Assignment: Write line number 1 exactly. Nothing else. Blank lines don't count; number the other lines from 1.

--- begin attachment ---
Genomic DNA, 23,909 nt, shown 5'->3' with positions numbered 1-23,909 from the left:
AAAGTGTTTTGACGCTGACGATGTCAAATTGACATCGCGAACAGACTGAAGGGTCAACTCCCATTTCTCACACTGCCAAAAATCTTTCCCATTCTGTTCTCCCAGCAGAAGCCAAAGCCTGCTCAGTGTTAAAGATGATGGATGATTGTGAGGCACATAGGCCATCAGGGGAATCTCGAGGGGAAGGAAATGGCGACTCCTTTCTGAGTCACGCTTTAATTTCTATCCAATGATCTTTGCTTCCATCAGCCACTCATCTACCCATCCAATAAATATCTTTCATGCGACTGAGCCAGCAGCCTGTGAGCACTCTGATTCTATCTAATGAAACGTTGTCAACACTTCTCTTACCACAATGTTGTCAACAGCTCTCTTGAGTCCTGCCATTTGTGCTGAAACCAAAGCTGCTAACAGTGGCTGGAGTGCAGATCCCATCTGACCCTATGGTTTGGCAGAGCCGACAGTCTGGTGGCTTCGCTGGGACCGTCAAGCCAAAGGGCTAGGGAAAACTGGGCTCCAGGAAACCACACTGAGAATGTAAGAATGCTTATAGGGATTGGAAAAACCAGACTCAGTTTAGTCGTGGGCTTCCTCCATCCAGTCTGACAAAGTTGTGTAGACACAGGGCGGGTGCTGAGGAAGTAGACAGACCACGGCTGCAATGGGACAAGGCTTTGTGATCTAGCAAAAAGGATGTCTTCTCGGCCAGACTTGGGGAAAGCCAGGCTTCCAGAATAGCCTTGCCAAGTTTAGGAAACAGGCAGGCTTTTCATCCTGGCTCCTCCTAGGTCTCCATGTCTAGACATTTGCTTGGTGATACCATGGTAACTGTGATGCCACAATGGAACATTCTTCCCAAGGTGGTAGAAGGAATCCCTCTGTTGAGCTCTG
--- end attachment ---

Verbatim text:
Genomic DNA, 23,909 nt, shown 5'->3' with positions numbered 1-23,909 from the left: